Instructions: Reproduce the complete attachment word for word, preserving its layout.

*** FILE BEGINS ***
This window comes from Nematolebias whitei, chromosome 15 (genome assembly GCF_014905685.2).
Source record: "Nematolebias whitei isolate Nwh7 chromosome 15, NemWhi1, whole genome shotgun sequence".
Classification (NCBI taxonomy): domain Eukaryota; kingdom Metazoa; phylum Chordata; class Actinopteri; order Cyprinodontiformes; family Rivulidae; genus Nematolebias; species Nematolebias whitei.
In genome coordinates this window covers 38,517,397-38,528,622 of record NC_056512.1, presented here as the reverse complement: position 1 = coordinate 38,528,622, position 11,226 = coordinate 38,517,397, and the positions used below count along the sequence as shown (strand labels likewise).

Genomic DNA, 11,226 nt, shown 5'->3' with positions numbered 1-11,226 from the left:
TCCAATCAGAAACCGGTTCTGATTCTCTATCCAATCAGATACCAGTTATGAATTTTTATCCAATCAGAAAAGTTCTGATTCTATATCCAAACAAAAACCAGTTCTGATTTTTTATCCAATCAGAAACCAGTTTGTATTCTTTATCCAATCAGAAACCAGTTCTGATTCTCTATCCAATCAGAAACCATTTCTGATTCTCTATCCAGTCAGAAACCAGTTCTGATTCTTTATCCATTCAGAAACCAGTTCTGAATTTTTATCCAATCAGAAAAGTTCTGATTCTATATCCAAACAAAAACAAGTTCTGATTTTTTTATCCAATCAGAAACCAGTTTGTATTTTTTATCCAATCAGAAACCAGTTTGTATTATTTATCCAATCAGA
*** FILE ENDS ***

This window comes from Nematolebias whitei, chromosome 15 (genome assembly GCF_014905685.2).
Source record: "Nematolebias whitei isolate Nwh7 chromosome 15, NemWhi1, whole genome shotgun sequence".
Classification (NCBI taxonomy): domain Eukaryota; kingdom Metazoa; phylum Chordata; class Actinopteri; order Cyprinodontiformes; family Rivulidae; genus Nematolebias; species Nematolebias whitei.
In genome coordinates this window covers 38,517,397-38,528,622 of record NC_056512.1, presented here as the reverse complement: position 1 = coordinate 38,528,622, position 11,226 = coordinate 38,517,397, and the positions used below count along the sequence as shown (strand labels likewise).

Genomic DNA, 11,226 nt, shown 5'->3' with positions numbered 1-11,226 from the left:
TCCAATCAGAAACCGGTTCTGATTCTCTATCCAATCAGATACCAGTTATGAATTTTTATCCAATCAGAAAAGTTCTGATTCTATATCCAAACAAAAACCAGTTCTGATTTTTTATCCAATCAGAAACCAGTTTGTATTCTTTATCCAATCAGAAACCAGTTCTGATTCTCTATCCAATCAGAAACCATTTCTGATTCTCTATCCAGTCAGAAACCAGTTCTGATTCTTTATCCATTCAGAAACCAGTTCTGAATTTTTATCCAATCAGAAAAGTTCTGATTCTATATCCAAACAAAAACAAGTTCTGATTTTTTTATCCAATCAGAAACCAGTTTGTATTTTTTATCCAATCAGAAACCAGTTTGTATTATTTATCCAATCAGA